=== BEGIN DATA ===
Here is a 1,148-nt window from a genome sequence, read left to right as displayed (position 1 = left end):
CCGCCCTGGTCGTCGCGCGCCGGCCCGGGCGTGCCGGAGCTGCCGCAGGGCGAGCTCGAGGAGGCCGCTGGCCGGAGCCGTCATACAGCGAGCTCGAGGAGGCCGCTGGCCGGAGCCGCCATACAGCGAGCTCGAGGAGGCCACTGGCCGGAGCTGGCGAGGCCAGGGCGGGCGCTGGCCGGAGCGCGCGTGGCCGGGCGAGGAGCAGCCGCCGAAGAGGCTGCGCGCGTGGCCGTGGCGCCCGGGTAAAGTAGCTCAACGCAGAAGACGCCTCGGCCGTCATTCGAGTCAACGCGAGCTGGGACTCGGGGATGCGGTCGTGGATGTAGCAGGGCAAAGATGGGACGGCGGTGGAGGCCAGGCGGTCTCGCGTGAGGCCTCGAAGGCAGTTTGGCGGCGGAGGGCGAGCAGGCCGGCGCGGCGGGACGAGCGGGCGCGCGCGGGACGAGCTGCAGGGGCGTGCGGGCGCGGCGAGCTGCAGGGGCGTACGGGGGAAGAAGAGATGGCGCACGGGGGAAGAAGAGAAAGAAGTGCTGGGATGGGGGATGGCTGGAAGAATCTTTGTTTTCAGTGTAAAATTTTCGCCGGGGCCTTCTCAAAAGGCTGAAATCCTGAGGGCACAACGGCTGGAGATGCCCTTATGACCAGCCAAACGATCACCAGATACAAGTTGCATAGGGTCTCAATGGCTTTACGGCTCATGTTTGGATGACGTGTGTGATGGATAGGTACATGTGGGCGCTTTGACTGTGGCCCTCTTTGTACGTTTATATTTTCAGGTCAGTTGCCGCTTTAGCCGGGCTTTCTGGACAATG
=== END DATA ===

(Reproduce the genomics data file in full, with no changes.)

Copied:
Here is a 1,148-nt window from a genome sequence, read left to right as displayed (position 1 = left end):
CCGCCCTGGTCGTCGCGCGCCGGCCCGGGCGTGCCGGAGCTGCCGCAGGGCGAGCTCGAGGAGGCCGCTGGCCGGAGCCGTCATACAGCGAGCTCGAGGAGGCCGCTGGCCGGAGCCGCCATACAGCGAGCTCGAGGAGGCCACTGGCCGGAGCTGGCGAGGCCAGGGCGGGCGCTGGCCGGAGCGCGCGTGGCCGGGCGAGGAGCAGCCGCCGAAGAGGCTGCGCGCGTGGCCGTGGCGCCCGGGTAAAGTAGCTCAACGCAGAAGACGCCTCGGCCGTCATTCGAGTCAACGCGAGCTGGGACTCGGGGATGCGGTCGTGGATGTAGCAGGGCAAAGATGGGACGGCGGTGGAGGCCAGGCGGTCTCGCGTGAGGCCTCGAAGGCAGTTTGGCGGCGGAGGGCGAGCAGGCCGGCGCGGCGGGACGAGCGGGCGCGCGCGGGACGAGCTGCAGGGGCGTGCGGGCGCGGCGAGCTGCAGGGGCGTACGGGGGAAGAAGAGATGGCGCACGGGGGAAGAAGAGAAAGAAGTGCTGGGATGGGGGATGGCTGGAAGAATCTTTGTTTTCAGTGTAAAATTTTCGCCGGGGCCTTCTCAAAAGGCTGAAATCCTGAGGGCACAACGGCTGGAGATGCCCTTATGACCAGCCAAACGATCACCAGATACAAGTTGCATAGGGTCTCAATGGCTTTACGGCTCATGTTTGGATGACGTGTGTGATGGATAGGTACATGTGGGCGCTTTGACTGTGGCCCTCTTTGTACGTTTATATTTTCAGGTCAGTTGCCGCTTTAGCCGGGCTTTCTGGACAATG